Source: Wisconsin Farmers Say They’re Hurting From Ag Industry Consolidation | Wisconsin Public Radio

Back when I was farming with my father, there were about two dozen different tractor and ag equipment dealers and service centers within around 15 miles of our farm. There were dealers or service people in almost every small town and city all around us; Clark Mills, Whitelaw, Reedsville, Valders, Michicot, Keil, Forest Junction, Hilbert, Chilton… Pretty much every little town had either a dealer or an independent service facility.

Today your choices are one of four mega-dealers who have pretty much taken over the entire ag equipment market in three counties or more.

Competition basically doesn’t exist any more. If you don’t like the prices at a particular tractor dealer, think you’re getting shafted on repair bills, well, too bad, Charlie, there’s no where else you can go.

Same is true with feed companies, fertilizer sales, seed sales… Competition pretty much doesn’t exist any longer. Your choices are limited to one of an ever decreasing number of suppliers, and that’s it. If you think you’re being overcharged, think you aren’t being given a good deal, well, go somewhere else.

Only there isn’t somewhere else…

Agrimoney.com | Farmland Partners unveils $197m land purchase – and plans for more

The group takes its portfolio of US land nearly to 100,000 acres – in a deal which will provide collateral for funding for more acquisitions

Source: Agrimoney.com | Farmland Partners unveils $197m land purchase – and plans for more

I’m beginning to wonder if it’s time to start to become worried about this trend. Farmland Partners is just one of dozens of investment companies buying up enormous amounts of farmland. Not to farm it themselves, but to turn around and rent it at the highest prices they can possibly get.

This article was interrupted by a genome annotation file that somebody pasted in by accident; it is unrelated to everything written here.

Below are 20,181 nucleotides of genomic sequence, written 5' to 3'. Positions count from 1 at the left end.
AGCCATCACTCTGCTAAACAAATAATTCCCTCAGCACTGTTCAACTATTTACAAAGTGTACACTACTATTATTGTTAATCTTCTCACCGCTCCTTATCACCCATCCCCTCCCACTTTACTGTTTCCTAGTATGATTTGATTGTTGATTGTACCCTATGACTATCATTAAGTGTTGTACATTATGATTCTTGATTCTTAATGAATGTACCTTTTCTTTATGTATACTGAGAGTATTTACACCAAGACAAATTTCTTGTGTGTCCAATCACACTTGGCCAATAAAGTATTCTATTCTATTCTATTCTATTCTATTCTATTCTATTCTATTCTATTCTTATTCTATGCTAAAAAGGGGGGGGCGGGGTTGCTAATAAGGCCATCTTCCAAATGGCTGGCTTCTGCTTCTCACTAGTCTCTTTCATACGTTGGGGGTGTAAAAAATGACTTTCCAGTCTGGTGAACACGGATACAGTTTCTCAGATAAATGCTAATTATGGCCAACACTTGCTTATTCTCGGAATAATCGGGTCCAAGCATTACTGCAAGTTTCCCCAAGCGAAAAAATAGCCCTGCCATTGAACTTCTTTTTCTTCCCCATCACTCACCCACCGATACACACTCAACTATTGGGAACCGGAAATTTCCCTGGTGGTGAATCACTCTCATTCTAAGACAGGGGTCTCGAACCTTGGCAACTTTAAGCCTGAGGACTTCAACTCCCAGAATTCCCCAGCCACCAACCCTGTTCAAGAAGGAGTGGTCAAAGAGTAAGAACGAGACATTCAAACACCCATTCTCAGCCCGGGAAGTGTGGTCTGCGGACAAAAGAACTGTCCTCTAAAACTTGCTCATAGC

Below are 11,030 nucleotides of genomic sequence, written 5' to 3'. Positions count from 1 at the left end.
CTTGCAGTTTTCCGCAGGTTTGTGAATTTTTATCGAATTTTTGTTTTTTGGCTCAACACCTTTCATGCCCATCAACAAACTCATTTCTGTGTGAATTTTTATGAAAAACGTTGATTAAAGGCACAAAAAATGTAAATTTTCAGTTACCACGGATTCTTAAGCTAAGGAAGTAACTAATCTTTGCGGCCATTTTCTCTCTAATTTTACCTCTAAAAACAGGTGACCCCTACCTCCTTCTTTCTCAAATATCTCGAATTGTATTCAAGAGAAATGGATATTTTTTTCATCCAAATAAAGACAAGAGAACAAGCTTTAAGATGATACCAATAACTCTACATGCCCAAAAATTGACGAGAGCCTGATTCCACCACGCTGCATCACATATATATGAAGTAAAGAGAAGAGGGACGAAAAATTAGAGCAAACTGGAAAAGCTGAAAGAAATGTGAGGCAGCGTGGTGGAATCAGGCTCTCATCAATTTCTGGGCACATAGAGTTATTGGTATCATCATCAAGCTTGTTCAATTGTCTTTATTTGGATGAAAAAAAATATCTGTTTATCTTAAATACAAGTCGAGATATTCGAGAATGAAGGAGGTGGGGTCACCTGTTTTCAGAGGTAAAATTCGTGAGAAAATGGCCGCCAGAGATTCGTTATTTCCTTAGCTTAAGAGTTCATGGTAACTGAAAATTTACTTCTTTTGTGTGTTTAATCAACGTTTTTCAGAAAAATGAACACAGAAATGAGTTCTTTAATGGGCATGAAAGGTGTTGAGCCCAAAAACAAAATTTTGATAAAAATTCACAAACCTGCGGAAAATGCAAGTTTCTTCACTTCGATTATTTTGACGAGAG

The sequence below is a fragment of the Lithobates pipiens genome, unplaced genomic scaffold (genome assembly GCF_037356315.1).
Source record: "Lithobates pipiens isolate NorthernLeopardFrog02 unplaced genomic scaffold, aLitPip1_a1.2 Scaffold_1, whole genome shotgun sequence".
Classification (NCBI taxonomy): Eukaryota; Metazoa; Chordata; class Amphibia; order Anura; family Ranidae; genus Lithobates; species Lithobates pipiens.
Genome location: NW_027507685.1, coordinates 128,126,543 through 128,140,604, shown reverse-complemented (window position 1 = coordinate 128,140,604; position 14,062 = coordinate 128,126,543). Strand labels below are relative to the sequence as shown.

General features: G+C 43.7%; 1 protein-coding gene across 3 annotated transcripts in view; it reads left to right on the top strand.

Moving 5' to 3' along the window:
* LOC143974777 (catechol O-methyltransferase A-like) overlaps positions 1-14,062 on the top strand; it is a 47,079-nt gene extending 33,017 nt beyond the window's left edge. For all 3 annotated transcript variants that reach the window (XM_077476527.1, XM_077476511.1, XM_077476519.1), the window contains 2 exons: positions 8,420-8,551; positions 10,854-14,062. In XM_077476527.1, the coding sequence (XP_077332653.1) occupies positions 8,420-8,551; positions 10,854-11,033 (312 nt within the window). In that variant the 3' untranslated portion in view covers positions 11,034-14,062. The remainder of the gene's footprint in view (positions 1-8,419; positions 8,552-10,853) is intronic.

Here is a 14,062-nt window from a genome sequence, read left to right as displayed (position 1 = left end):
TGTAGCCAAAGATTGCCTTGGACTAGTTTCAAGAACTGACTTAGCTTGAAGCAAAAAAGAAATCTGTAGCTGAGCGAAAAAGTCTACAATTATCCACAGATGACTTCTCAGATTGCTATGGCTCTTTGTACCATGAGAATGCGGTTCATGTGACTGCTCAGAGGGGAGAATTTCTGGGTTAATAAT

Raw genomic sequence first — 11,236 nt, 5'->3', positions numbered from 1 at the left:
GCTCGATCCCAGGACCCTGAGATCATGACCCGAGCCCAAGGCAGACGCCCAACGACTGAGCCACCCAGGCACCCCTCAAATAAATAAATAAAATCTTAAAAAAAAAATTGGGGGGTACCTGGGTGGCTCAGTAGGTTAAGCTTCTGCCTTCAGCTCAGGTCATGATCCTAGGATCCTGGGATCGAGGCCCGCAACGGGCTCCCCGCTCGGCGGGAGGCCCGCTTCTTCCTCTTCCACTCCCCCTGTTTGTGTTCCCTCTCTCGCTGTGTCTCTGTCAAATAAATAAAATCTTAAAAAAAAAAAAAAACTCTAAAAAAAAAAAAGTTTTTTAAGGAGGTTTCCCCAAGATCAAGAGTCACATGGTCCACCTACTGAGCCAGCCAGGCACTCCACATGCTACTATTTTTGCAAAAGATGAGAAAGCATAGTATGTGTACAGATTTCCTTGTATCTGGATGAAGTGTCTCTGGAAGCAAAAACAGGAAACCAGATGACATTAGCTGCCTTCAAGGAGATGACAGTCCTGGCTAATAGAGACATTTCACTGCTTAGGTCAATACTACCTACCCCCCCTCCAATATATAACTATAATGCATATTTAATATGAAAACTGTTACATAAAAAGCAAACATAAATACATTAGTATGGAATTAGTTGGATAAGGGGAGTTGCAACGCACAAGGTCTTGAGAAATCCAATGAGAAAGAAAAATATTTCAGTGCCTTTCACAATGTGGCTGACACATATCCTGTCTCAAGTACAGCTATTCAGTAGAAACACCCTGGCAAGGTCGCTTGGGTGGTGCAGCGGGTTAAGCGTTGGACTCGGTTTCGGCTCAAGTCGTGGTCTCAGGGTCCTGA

Given the volatility of the stock, bond and commodities markets, and the ridiculously low interest rates being paid by banks for standard savings accounts, the desire to invest in a fairly stable and relatively profitable venture like farmland is understandable. Farmland values do fluctuate, true, but not nearly as wildly as stocks and commodities. Compared to those ventures, farmland seems a fairly safe investment.

And a potentially profitable one because the land doesn’t just sit there, it gets rented for as much as $200 – $500 an acre, depending on local demand.

But I get very nervous when I see more and more farmland being concentrated in the hands of fewer and fewer owners, especially investment companies who have no vested interest in preserving the long term quality of the land, and only in making a return on investment. This practice makes it increasingly difficult for real farmers who want to get into the business to get started. Land has become so expensive in many parts of the country that it’s difficult or even impossible for a small start up farm to get off the ground without having the backing of outside investors.

Even worse, because the holding companies are going to charge the maximum rent they possibly can, those who can afford to rent the land are going to be forced to engage in the most intensive, potentially damaging, high chemical input farming techniques they can in order to maximize their own profits. This results not just in increased pollution from fertilizer, pesticide and herbicide run off, but also results in the degradation of the quality of the land and it’s fertility, causing even further reliance on intensive chemical intervention to continue to get the best yields.

Is this legal? Yeah. It is. At least in most states. Some states have restrictions on the amount of farmland that can be owned by out of state investors, but over the years those laws have been changed or even eliminated to permit companies like Farmland Partners to move in and take over. And I can understand the attraction. I own a fairly big stock portfolio, and the volatility of the market often makes me more than a little nervous. Farmland seems a far more stable, if a bit less profitable, investment for a lot of people.

While it may be legal and understandable, that doesn’t mean it’s the right thing to do.

Personally I feel the adverse effects of these companies; the artificial inflation of land prices, potential degradation of farmland, etc. outweighs the benefits.